Norwegian support to the UNODC programme to enhance the education and training capacity of the Punjab Provincial Police.
Pakistan's policing services continue to be in need of reform, in particular regarding police services that are community responsive, while utilizing modern policing strategies and techniques to solve crimes. A report by UNODC in 2010,"Policing in Pakistan: an overview of institutions, debates and challenges"noted a growth in organized criminal activities in the Punjab. The report also listed several areas where reform should be concentrated, including improving relations with communities; crime intelligence; investigation and evidence handling; personnel management and skills/capacity building. UNODC Pakistan, as part of its Country Programme (2010-2015) is providing support to police departments across Pakistan, including training to build capacity of law enforcement personnel to manage crime scenes and process the collection of evidence. In addition, a programme to promote cooperation between police and prosecutors is being rolled out.
UNODC and representatives of the Embassy of Norway Pakistan have met with the Inspector General (IG) of Police Punjab and his executive staff. The IG has acknowledged the need for improvement in the law enforcement capacity of the Department. However, he also noted that while the instances of training support provided by the international community (including UNODC) are welcomed, it does little to reach the vast number of the department. As a result, he has requested Norway and UNODC to design a more comprehensive approach that will reach a larger segment of his Department’s personnel. The suggested approach involves the following tasks:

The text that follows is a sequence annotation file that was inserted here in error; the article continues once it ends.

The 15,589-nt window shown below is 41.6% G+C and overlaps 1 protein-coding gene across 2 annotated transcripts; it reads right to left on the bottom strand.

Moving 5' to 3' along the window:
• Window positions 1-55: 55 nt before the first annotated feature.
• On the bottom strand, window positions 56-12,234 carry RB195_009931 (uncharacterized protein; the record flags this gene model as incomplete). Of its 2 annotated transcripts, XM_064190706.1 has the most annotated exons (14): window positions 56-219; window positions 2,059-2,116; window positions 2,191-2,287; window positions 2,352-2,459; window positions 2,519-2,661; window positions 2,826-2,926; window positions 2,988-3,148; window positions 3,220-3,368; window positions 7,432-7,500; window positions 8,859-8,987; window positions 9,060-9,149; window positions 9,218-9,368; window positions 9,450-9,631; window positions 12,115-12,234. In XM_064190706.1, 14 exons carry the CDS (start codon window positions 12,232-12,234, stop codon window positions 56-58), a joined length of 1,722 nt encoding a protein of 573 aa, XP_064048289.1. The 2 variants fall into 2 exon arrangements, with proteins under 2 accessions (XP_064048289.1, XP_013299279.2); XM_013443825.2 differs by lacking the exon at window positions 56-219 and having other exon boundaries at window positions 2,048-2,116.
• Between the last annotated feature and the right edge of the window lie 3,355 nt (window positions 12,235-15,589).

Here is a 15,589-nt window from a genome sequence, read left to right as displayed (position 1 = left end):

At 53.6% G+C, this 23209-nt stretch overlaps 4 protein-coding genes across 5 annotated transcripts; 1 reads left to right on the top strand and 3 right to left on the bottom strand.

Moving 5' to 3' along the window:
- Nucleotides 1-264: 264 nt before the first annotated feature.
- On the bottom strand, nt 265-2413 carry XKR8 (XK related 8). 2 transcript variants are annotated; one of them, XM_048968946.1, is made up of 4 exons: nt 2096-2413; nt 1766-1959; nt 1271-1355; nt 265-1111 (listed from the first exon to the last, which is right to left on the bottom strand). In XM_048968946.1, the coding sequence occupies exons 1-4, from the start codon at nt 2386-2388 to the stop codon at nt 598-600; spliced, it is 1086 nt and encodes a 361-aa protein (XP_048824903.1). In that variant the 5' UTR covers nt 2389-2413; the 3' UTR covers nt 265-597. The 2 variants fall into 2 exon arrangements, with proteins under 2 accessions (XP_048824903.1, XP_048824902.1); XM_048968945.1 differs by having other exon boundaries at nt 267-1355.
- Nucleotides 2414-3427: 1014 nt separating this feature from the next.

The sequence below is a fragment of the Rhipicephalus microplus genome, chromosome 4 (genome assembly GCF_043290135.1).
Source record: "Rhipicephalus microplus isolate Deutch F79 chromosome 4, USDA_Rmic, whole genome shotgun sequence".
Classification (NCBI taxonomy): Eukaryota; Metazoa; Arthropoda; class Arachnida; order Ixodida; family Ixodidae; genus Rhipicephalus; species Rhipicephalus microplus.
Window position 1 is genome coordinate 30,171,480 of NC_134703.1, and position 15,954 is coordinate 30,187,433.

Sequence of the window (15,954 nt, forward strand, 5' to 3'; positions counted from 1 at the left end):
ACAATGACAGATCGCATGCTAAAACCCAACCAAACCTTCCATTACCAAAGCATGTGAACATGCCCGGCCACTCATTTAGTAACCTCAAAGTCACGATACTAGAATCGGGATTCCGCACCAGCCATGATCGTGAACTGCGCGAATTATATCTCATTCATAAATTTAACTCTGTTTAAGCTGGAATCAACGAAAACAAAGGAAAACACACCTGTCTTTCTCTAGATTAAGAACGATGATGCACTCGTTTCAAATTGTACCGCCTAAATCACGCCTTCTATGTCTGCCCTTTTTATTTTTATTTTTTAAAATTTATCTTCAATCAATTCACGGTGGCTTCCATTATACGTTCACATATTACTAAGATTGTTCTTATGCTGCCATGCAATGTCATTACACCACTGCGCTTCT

1) Undertake a comprehensive assessment of training in all police colleges and training centres to include specialized training offered to the current police corps.
2) Using the results of the assessment, undertake a revision of the training platform offered to police personnel in these training institutions to include specialized training offered to senior officers.
3) Assist the Department to implement this revised training platform
4) Provide specialized training to develop the investigative capacities of investigators to include the collection, preservation and use of forensic evidence to identify and prosecute perpetrators of crimes.
5) Implement the recommendations as outlined in the report by NCIS (2013).
At a meeting in Oslo on 14 February, where also UNODC was represented, there was agreement across the Norwegian Government (Ministry of Foreign Affairs, Ministry of Justice, Police Directorate, and the Norwegian Police University College (PHS)) that a scoping mission should be carried out to assess the feasibility of a more comprehensive assessment (Task 1 above).